Isolated geographically and culturally by the rolling Appalachian Mountains, Appalachia is a prime example of the rural-urban wellness divide. The region has dealt with climbing poverty rates for decades. Today, 25 percent of people in Eastern Kentucky and 20 percent of those in Appalachian Virginia live below the poverty line, according to the Appalachian Regional Commission. Out of the top ten counties in the United States with the largest declines in life expectancy, eight are in Kentucky. One is the former coal-mining county of Breathitt, which has a population of nearly 14,000 people—98 percent white, most over 40 years old. Nearly half the population is obese, about a third smoke, and a third are physically inactive. The unemployment rate is almost 12 percent.
Many people, like Bowling, believe more access to public lands and increased opportunities for physical activity can help address some of these problems. Although outdoor recreation isn't a cure-all for poverty, it’s part of the story, says Laura Dwyer-Lindgren, researcher at the Institute for Health Metrics and Evaluation at the University of Washington. A Georgia case study concluded that public lands could be used as one element in a comprehensive strategy to address public health issues in rural areas. Other communities in the Southeast are responding to such findings by increasing local engagement efforts to get people outside, says Jerry Spegman, a community coach for County Health Rankings and Roadmaps. “Even if a town doesn’t land on a hiking club as its solution, there are widespread efforts in other states in the region […] to get better at working with people on the ground at this,” he says.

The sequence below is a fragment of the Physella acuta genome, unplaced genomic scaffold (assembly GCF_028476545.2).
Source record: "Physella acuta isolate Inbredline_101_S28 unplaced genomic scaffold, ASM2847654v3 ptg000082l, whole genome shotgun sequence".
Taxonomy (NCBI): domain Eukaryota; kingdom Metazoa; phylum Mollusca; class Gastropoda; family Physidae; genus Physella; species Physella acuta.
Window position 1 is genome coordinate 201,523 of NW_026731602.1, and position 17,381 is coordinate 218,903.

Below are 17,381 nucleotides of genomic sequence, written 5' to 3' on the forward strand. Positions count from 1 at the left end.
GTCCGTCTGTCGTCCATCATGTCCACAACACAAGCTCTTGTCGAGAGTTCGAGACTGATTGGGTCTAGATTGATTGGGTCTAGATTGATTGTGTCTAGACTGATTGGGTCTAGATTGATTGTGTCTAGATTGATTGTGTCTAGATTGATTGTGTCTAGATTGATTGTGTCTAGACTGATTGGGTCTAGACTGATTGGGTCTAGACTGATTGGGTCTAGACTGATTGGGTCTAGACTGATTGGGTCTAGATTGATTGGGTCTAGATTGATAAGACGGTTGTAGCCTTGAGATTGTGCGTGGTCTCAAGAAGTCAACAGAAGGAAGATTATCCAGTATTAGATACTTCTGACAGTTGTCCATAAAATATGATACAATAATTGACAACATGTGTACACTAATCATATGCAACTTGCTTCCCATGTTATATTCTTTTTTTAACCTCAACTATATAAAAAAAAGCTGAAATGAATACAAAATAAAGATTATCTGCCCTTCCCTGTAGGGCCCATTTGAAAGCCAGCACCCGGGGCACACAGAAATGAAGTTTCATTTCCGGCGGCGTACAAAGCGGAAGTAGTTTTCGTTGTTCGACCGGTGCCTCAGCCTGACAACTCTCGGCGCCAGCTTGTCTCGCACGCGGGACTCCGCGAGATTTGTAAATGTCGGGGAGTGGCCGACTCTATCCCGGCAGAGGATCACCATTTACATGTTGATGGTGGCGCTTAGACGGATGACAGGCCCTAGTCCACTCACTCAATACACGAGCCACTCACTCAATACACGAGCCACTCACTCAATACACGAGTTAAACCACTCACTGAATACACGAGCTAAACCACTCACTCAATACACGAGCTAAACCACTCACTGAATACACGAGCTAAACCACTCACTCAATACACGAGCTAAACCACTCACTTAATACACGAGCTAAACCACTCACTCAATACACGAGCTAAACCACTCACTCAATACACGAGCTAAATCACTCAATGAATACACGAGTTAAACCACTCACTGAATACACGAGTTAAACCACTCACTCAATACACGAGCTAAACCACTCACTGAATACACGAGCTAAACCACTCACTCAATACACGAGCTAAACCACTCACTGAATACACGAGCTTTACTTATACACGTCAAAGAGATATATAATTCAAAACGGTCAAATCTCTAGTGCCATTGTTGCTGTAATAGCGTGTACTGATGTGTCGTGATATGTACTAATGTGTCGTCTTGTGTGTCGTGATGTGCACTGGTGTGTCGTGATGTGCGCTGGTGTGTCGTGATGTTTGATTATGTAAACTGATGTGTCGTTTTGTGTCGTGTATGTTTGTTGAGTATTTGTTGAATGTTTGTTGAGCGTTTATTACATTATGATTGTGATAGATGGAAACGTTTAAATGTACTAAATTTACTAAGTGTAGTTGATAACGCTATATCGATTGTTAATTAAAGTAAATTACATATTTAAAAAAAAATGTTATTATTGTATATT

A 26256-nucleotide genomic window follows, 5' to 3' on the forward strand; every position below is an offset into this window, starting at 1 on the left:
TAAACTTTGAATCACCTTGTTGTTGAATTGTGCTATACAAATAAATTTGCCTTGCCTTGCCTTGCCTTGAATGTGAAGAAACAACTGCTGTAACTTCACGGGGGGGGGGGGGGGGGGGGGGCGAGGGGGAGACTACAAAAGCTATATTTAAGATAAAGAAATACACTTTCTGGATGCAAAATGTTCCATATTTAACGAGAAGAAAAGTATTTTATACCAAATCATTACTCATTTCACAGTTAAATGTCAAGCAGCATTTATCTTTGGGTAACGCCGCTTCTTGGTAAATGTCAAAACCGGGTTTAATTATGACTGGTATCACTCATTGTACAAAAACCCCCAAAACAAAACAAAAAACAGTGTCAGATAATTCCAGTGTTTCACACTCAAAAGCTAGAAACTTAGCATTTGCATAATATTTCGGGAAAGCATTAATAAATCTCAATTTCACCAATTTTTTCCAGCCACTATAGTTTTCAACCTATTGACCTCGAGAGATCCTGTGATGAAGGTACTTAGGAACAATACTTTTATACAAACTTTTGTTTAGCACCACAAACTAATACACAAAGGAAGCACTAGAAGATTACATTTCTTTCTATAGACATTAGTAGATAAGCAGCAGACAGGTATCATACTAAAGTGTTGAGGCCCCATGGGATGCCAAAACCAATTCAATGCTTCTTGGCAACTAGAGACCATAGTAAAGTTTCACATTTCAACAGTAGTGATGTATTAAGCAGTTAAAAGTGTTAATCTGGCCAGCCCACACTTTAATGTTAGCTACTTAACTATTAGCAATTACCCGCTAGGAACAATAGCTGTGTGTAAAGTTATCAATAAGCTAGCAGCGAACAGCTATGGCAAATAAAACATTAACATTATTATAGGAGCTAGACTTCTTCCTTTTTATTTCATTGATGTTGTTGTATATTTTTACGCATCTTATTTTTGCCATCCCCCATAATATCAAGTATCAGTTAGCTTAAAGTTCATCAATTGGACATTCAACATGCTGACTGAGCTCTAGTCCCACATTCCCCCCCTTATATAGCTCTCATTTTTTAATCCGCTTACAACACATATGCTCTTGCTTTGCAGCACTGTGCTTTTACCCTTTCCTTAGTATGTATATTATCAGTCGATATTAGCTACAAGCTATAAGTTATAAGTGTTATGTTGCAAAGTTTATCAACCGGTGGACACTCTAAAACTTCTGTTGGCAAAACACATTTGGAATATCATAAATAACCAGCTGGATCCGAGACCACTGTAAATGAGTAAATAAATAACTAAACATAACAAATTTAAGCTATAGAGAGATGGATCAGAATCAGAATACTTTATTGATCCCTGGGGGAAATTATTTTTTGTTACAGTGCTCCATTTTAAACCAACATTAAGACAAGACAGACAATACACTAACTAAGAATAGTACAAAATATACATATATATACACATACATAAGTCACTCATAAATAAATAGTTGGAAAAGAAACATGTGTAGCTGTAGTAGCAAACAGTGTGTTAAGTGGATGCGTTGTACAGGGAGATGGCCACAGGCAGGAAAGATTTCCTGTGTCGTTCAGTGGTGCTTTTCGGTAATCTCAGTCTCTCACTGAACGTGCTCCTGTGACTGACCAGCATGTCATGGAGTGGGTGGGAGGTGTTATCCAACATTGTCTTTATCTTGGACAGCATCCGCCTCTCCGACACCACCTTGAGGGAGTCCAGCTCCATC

Ironically, rural communities tend to be cut off from public land, leaving them with the fewest choices for outdoor activity and exercise. “Most people consider rural areas safer or closer to public lands, outdoor recreation, and parks,” says Mark Holmes, director of the North Carolina Rural Health Research and Policy Analysis Center, “but in reality, they can be very isolating.” Most Southeastern states have less than 5 percent federal public land. In Kentucky, less than 4 percent of land is federally owned, and there are only a few state parks, most of them a half-day’s drive from Breathitt. Only 17 percent of Breathitt county residents live within a half-mile of a park or within three miles of an accessible recreational facility; meanwhile, 98 percent of New York county residents and 100 percent of San Francisco county residents have such access to a park within a half-mile or a recreational facility within just one mile.
This means that the majority of possible outdoor adventure spaces are under private control, typically owned by coal mining companies or landowning conglomerates rather than purveyors of public trail systems. In the rare instances where a private owner does choose to create trails, locals say that they’re often designed for ATVs and not easily accessible to hikers or mountain bikers. In many rural Southern communities like Appalachia and the Mississippi Delta, there are few safe, well-marked walking or biking trails. If there is a local gym, it’s usually small and has limited hours. Instead, “many people rely on the local high school to keep its running track unlocked and open to the public,” Holmes says.